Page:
So Johnson is, without a doubt in my mind, a Trump supporter.
But I used the plural in my tweet.
After walking the dog, I searched Twitter to see if Johnson’s attack resonated with any other part of the Trump base, and I found a few, scattered tweets. Most are from accounts with less than 300 followers, which is a threshold below which I don’t think we need to always publicly shame. So there are a few supporters who think this, but not many, and I haven’t yet seen evidence that attacking the Holocaust Museum on Twitter is part of anyone but Johnson’s game plan.
As the day wore on, there were (from what I could tell) no more direct attacks on the Museum by Trump supporters. There were, however, a couple of wildly ineffective defenses of Trump, which casually invoke internment camps:
— Tyranny Hunter (@heroeslivesmat1) November 20, 2015
and mass murder:
— Jorge Arias (@shilohcat1) November 20, 2015
I also attracted attacks from a couple Neo-Nazis and white nationalists, who I’ve subsequently blocked on Twitter and don’t really feel a strong obligation to directly quote.
Whatever political savvy there is in not directly attacking the Holocaust Museum, it clearly doesn’t extend to not advocating internment camps and mass killings. As a journalist myself, I’d be hesitant to use my tweet as the basis for any “Trump Supporters Attack Holocaust Museum” story, but I think there’s definitely stories to be written in how White Nationalists have attached themselves to Trump as their candidate.
In the twenty-four hours since the attack, I stared at a glowing rectangle, looking for answers. I am a journalist by trade, and we as a profession mine tragedy for truth. This was big, we knew. This was dark, we knew, and this was not new, we knew, we knew, we knew.
My beat exists at the edge of news like this. I watch the attacks, scanning for technologies we haven’t seen before, and I will watch the aftermath, as hundred billion dollar planes search the skies for someone writing emails on the other side of a contested border. There is not, yet, a tech angle to the attacks themselves. Cell phones and computers are common, encryption is a known tactic, small arms and modest explosions are the stock trade of terrible days. It was a bomber’s vest at a check-point that alerted authorities. The bomber was late to the game, the president escaped, the attacks were bloody and many and horrific. Violence is as common and as old as dirt.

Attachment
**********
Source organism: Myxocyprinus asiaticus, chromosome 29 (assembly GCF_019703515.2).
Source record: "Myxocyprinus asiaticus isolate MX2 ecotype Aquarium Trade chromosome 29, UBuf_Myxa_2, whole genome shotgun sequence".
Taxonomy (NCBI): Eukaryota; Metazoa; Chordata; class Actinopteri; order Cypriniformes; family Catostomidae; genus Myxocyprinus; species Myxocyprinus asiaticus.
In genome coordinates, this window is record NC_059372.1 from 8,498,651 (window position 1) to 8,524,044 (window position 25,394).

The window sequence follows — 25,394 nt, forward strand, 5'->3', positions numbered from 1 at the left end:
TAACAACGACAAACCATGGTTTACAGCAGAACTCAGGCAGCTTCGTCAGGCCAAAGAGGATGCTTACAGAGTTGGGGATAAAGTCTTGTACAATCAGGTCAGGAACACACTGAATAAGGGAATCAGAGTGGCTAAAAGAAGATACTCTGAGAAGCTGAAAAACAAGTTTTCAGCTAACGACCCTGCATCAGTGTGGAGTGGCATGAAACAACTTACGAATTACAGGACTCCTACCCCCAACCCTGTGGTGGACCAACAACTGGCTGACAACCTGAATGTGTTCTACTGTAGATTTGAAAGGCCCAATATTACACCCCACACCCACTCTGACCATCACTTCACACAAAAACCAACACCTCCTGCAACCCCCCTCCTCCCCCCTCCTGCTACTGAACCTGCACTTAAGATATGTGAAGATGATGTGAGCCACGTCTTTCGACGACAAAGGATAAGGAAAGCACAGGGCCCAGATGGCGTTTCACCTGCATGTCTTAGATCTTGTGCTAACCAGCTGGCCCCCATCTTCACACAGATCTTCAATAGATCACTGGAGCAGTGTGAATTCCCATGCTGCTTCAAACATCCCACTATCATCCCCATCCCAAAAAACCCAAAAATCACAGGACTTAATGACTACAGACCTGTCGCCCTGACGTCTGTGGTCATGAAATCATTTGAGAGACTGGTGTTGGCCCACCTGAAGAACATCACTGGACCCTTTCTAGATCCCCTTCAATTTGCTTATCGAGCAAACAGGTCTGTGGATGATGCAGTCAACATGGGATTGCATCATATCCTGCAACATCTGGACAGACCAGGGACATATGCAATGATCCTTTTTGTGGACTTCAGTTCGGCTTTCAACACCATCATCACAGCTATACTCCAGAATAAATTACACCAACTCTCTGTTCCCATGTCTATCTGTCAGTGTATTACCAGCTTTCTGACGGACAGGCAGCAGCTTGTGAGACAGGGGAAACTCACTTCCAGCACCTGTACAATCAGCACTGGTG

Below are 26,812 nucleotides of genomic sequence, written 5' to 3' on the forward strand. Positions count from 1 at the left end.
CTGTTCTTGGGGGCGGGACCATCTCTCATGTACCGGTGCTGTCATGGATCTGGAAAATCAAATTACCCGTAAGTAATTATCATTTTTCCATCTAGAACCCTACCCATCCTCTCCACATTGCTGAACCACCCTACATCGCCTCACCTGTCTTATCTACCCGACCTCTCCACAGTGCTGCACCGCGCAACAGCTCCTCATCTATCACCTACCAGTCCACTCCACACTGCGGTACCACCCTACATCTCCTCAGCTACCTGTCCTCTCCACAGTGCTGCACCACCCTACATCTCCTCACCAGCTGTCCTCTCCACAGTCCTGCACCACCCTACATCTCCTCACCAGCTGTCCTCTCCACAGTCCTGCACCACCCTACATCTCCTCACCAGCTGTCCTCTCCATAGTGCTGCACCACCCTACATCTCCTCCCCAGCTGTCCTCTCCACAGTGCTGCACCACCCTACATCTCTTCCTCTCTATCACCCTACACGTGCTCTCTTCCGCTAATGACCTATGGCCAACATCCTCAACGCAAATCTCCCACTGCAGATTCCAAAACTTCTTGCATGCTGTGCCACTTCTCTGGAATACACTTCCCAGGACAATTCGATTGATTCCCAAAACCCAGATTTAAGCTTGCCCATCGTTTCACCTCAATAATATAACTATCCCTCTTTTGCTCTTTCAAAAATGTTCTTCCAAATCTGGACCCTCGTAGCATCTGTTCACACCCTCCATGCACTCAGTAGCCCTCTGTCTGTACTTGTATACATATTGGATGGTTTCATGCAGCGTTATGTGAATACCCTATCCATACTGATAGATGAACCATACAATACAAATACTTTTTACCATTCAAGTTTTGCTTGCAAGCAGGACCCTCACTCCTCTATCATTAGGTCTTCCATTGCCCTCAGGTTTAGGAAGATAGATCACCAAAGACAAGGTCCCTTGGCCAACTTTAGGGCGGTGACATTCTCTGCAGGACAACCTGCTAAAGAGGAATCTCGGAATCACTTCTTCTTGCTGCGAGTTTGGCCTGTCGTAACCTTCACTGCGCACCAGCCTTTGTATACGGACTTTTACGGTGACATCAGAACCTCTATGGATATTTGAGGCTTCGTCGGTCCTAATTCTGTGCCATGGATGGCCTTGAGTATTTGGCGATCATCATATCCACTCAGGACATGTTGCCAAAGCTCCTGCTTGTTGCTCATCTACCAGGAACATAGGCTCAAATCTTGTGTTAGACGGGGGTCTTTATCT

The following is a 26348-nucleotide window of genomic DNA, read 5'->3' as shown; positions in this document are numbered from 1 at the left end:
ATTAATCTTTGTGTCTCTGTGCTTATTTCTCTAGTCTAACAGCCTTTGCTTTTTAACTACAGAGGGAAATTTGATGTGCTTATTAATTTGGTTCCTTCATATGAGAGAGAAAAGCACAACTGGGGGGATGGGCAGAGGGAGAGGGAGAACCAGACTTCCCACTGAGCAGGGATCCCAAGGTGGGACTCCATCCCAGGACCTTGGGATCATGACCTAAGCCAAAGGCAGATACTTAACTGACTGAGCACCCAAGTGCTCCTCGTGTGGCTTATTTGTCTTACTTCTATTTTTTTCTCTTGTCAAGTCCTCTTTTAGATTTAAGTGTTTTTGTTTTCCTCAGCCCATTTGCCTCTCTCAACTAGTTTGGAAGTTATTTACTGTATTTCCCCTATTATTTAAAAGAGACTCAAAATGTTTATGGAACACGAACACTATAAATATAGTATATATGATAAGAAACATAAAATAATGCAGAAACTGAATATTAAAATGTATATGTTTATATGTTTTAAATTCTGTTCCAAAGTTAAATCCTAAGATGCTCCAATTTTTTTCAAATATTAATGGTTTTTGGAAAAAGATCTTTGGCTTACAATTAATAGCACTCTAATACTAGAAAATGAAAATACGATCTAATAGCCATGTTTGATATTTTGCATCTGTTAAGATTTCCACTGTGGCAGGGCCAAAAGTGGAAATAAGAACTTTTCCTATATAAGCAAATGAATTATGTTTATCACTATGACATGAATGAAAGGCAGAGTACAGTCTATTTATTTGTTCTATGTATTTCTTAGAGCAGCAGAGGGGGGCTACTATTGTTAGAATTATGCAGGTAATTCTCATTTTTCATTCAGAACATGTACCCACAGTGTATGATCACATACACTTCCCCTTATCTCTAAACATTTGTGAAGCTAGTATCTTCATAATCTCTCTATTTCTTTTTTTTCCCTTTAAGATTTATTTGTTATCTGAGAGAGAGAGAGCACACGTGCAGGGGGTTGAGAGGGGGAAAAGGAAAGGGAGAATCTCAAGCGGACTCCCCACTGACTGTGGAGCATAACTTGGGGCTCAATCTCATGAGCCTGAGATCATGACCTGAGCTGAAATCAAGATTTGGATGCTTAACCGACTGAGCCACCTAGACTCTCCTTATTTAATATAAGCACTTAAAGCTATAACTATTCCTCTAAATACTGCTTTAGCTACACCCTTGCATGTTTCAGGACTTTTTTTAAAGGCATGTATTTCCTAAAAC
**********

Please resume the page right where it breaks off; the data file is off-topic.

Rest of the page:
Blinking away in the glowing rectangles I saw news and rumor and sympathy and panic. People offered their same views, but with the urgency of grave effect, restated in 140 and news-pegged to tragedy. My wife is on a weekend trip to visit friends and so I spent my time watching a small apocalypse get written into the first draft of history.
When I woke this morning, I saw alerts that people in my network in Paris checked-in safe. People in Grenoble, far from Paris but identically far New Mexico, checked in that they were safe, too. There were transparent flags in my timeline, and the machine asked if I wanted one too.
I put on the flag, my face held behind the tricolor’s stylized ripples, and I decided that I would wear this symbol for four days. It was odd, to be presented with a timer on mourning, so I did the whole process again, capturing pictures of the options on my phone as I went. I picked a week, the second time around.
My flagged face joined that of others in the my feed, and there were essays, too. One friend declared that all flags are used to cover violence, and so he wouldn’t partake. Another noted that there were more tragedies than just the multiple attacks in Paris, and so he wouldn’t don the flag himself either. They were both as right as they needed to be.
I sit at the edge of how we use technology, caring about social networks mostly when they change how we watch news and when they change how we react to events. The safe check-ins for disaster is a new-ish feature, but we’ve had enough disasters since it debuted that it feels common, good. A machine can tell if you’re in a geographically-denoted area of danger, asks if you are safe, and then publishes the answer if you are.
A flag for my face was new. The platform, Facebook itself, pushed it. I’d donned other symbolic avatar alterations in the past, like a green filter and ribbon for a squashed protest in Iran, but those were third-party services, offered by people with a stake. The flag was new, and it said that Paris was burning.
There are, as a rule, many places on fire at any given time.
Beirut burned, a day before Paris. The deadliest single bombing in the city since their civil war, and they mourned. I was not offered a cedar tree, on a field of white between two bands of red, to wear on my virtual face. France got a flag. Lebanon did not.